The foregoing, clearly indicate the absence of the appropriate and adequate consultation process on how the mining-related activities of SMI is being conducted. People whether for or against the mining project are caught in between and their confusion and anxiety for fear of the unknown make them vulnerable to resolve their problem on their terms. The military presence even will not help if their presence is on the pretext of maintaining peace and order. The B'laans who are against the mining project have expressed their willingness to resolve their differences based on their customs and tradition with those groups who are supporting the mining project. They are willing to dialogue with each other but without the presence of any third party, the government and much more SMI.

Based on our initial findings, we recommend the following:
1. Total pull-out of the seven (7) military detachment in the communities
2. Enforce a definite moratorium on all SMI activities in the area
3. Recognize and respect the customary laws of the B'laan on conflict resolution
4. Undertake a meaningful FPIC in the mining-affected areas
5. Ensure transparency and accountability of tribal chieftains, SMI and local government unit in dealing with the members of their communities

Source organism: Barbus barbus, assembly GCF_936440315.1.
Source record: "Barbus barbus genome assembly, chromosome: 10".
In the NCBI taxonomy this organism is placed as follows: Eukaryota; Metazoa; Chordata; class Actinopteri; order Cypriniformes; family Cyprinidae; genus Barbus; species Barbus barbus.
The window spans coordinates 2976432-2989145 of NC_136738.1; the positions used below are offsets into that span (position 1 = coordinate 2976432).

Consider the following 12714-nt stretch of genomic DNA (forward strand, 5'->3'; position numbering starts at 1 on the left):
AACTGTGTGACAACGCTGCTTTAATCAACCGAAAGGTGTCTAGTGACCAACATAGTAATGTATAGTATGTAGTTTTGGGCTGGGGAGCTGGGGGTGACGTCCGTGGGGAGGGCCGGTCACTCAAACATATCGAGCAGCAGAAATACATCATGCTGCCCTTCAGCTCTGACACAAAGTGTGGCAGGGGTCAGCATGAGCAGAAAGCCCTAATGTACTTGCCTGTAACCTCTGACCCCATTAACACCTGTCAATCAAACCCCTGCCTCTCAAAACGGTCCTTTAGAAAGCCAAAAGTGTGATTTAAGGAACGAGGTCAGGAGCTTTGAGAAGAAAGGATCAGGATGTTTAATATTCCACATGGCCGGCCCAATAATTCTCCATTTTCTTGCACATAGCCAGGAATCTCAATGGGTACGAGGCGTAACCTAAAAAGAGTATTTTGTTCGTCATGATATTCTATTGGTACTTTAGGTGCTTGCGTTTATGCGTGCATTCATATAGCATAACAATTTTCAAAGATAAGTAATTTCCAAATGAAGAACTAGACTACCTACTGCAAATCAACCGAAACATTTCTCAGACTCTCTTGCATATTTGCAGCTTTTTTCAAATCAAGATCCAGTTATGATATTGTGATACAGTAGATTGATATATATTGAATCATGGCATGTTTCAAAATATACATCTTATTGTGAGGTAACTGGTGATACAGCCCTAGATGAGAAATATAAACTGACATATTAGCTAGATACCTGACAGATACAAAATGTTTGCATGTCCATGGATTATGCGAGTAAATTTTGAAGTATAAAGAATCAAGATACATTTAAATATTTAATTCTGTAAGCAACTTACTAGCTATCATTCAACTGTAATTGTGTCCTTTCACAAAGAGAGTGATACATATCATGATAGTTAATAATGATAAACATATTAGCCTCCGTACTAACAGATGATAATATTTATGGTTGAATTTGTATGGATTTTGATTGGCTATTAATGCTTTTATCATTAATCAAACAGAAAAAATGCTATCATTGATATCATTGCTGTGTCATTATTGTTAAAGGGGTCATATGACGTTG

The Fact-Finding/Solidarity Mission is composed of the Tampakan Forum members , Philippine Human Rights (PhilRights) Center, Catholic Bishops Conference of the Phil .- National Secretariat for Social Action,Justice and Peace ( CBCP-NASSA), Koalisyon ng Katutubong Samahan ng Pilipinas (KASAPI), Task Force Detainees of the Phil (TFDP), Radyo Veritas and the Commission on Human Rights.

Tampakan Forum is a technical working group on the Tampakan mining issue convened by the Philippine-Misereor Partnership Inc. (PMPI) in collaboration with Social Action Marbel, AlyansaTigil Mina (ATM), Philippine Association for Intercultural Development (PAFID), Legal Rights and Natural Resources Center-Friends of Earth Philippines (LRC-KSK), Philippine Indigenous Peoples Links ( PIPLINKS) and the London Working Group on Mining in the Philippines and IUCN CESP-SEAPRISE.

Contact Persons:
Fr. Gillarme Joy Pelino - (083) 2283793
Atty. Mario E. Maderazo - (02) 3534287, (mobile) 09228501873

The Secretariat
Philippine Misereor Partnership Inc.
2nd Floor, No. 8 Cordillera St. Cor. Ramirez St.
Barangay Doña Aurora
1113 Quezon City , Philippines
Tel. No. (02) 353- 4287
Fax. No. (02) 353- 4396

Fact-finding mission blocked from entering Sagittarius mine site

By Bong S. Sarmiento


26 April 2012

TAMPAKAN, South Cotabato - Members of a multi-sectoral fact-finding mission who trooped to the mines development site of foreign-backed Sagittarius Mines Inc. on Wednesday to check alleged military abuses in the area were blocked by groups supposedly supportive of the mining project.

At least three roadblocks were set up in the towns of Tampakan and Kiblawan in Davao del Sur to prevent the fact-finding mission from going to their destination, Rene Pamplona, advocacy officer of the Social Action Center of the Diocese of Marbel, said.

He said they are planning to proceed tomorrow (Thursday), with the help Diocese of Digos, to Bong Mal through Kiblawan town.